Monday, June 28, 2010

Touch of Evil (1958) - Orson Welles

So so so so so good. Loved this film. Love Orson Welles' work. Love this genre of film - a dark, brooding film noir (supposedly the last film noir from the classic noir era - early 40's to late 50's).

Coming in at #54 on The List, this is one film that probably should be a bit higher up than it's slot.

I wish I could say I watched this uninterrupted, curled up with a coffee in a cozy winter living room - but the truth is that it took me three days of stopping & starting to finish this fantastic film (ahh, life). I intend to one day watch it properly, that is, so that the flow of the film is not lost.

I am pressed for time at the moment and will dot point random thoughts about this wonderful piece of cinema, as opposed to a review of sorts.

A. It has to be said - why oh why is Welles such a fatty boomba in this? Hee hee. He is on a looong list of famous male celebrities who were hot in their youth, but turned into unattractive fatty boombas (Elvis, Brando, Travolta, Jack Nicholson, etc etc).

B. What's with Janet Leigh and hotel rooms? Sheesh. :)

C. The kidnapping scene of Leigh, in said hotel room, is absolutely terrifying, in a very unusual way. Well done, well done, that scene.

D. Charlton Heston is freaky looking. Spray tan a'la trying-to-be-mexican? Hmmmm...

E. Welles' performance was astounding. His giant physical form was menacing on screen. He towered over every one and every thing, it seemed. I marvel at how one can act and direct with such clarity.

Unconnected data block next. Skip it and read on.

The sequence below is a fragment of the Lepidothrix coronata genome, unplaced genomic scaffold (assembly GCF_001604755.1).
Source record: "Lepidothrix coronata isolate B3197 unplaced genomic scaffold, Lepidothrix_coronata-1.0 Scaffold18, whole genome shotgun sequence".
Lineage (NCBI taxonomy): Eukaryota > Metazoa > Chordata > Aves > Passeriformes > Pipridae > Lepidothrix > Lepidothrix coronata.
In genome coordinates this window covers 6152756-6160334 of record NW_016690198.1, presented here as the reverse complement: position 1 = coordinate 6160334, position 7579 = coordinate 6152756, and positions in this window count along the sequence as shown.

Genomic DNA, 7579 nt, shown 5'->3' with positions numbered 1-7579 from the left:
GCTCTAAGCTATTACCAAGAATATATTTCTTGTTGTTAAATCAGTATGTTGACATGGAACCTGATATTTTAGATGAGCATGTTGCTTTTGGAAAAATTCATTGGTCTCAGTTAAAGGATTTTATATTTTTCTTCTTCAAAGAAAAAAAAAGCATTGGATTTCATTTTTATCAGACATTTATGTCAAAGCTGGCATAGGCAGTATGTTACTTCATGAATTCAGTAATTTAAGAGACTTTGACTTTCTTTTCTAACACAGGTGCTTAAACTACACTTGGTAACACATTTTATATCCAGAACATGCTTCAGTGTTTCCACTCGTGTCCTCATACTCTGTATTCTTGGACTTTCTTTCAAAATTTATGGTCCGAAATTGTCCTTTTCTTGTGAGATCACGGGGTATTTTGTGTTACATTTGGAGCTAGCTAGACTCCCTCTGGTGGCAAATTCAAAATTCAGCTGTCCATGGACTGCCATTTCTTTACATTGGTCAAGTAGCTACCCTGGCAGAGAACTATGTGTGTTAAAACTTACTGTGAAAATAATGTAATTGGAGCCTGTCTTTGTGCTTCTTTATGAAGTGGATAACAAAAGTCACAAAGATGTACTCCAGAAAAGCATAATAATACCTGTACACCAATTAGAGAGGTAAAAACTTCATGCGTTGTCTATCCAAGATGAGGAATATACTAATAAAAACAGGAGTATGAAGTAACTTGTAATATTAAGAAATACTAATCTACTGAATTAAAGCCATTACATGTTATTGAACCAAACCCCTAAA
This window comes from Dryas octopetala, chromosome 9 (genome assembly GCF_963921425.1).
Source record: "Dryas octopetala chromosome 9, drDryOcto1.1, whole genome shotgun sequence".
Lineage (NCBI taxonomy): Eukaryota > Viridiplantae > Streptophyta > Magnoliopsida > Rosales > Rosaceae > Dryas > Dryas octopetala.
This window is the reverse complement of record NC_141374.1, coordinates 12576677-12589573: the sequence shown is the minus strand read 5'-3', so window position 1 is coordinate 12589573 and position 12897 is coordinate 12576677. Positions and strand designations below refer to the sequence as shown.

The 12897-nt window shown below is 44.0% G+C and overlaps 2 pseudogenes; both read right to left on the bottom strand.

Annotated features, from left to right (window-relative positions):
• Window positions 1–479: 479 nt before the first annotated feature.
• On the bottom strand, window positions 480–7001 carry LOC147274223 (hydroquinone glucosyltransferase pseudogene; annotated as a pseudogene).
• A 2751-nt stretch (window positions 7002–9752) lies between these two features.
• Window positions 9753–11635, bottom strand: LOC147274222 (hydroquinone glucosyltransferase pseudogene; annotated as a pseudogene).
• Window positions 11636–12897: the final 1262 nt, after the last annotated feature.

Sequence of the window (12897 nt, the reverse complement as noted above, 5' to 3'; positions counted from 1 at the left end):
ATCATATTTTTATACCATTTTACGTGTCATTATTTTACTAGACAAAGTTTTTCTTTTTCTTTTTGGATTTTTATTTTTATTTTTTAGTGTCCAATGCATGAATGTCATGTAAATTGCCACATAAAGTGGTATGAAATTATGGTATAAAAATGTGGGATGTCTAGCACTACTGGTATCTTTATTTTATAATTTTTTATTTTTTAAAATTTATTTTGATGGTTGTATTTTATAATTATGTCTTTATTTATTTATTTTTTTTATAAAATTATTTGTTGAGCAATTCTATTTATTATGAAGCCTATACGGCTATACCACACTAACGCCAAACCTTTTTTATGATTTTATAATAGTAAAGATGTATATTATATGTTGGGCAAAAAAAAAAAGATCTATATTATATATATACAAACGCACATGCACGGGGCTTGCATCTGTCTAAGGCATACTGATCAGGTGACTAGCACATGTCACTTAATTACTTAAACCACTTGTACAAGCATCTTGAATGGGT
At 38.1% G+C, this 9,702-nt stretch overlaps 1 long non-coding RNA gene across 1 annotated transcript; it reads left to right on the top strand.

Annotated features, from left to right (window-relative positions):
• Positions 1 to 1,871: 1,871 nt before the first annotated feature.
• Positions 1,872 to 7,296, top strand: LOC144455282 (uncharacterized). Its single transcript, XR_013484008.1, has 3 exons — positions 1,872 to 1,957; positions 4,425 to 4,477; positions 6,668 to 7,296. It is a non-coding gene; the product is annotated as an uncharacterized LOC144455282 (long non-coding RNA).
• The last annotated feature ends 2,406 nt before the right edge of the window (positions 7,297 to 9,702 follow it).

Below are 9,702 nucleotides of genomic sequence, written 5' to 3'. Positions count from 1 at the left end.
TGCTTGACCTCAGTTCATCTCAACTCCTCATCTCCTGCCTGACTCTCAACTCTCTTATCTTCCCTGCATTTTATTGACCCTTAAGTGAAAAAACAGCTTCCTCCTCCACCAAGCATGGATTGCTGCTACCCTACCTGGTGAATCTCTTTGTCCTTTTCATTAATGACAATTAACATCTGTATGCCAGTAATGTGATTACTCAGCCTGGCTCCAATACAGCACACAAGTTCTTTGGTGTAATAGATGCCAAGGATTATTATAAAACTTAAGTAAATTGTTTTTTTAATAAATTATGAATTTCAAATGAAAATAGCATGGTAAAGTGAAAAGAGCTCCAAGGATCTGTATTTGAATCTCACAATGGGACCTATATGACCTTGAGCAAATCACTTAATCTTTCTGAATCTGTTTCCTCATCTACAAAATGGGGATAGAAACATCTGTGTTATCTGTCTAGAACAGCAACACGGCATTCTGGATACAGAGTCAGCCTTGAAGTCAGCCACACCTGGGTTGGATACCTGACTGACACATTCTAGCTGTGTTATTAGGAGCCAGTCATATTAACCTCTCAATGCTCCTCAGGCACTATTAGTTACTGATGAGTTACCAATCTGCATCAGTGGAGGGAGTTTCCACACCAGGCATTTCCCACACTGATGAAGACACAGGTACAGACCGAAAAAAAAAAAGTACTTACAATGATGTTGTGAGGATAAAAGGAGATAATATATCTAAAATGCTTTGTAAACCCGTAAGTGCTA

F. Marlene Dietrich! WOWZA. awesome gorgeous, slightly haunting performance, in her small supporting role. Welles' captured her unique face with such divine use of light and shade.

G. A review of this film would be nothing without mention of the famous opening tracking shot- but there are, in my opinion, even more notable moments throughout the entirety of this film, in terms of brilliant filmic technique and excellent shots (lovely low angles, for instance). Welles was ahead of his time, it seemed, in making cinema. Or perhaps it is more a case of his creating a new style of cinema, pioneering new technique.

Well, that's a wrap.
I wish I could discuss this film in a more intelligent way than "I loved it" and "Orson Welles is obese", but I'm incredibly sleep deprived at present and can only muster the above.

5 out of 5 monkeys

Next up - "Mr Smith Goes to Washington"
"The Third Msn"

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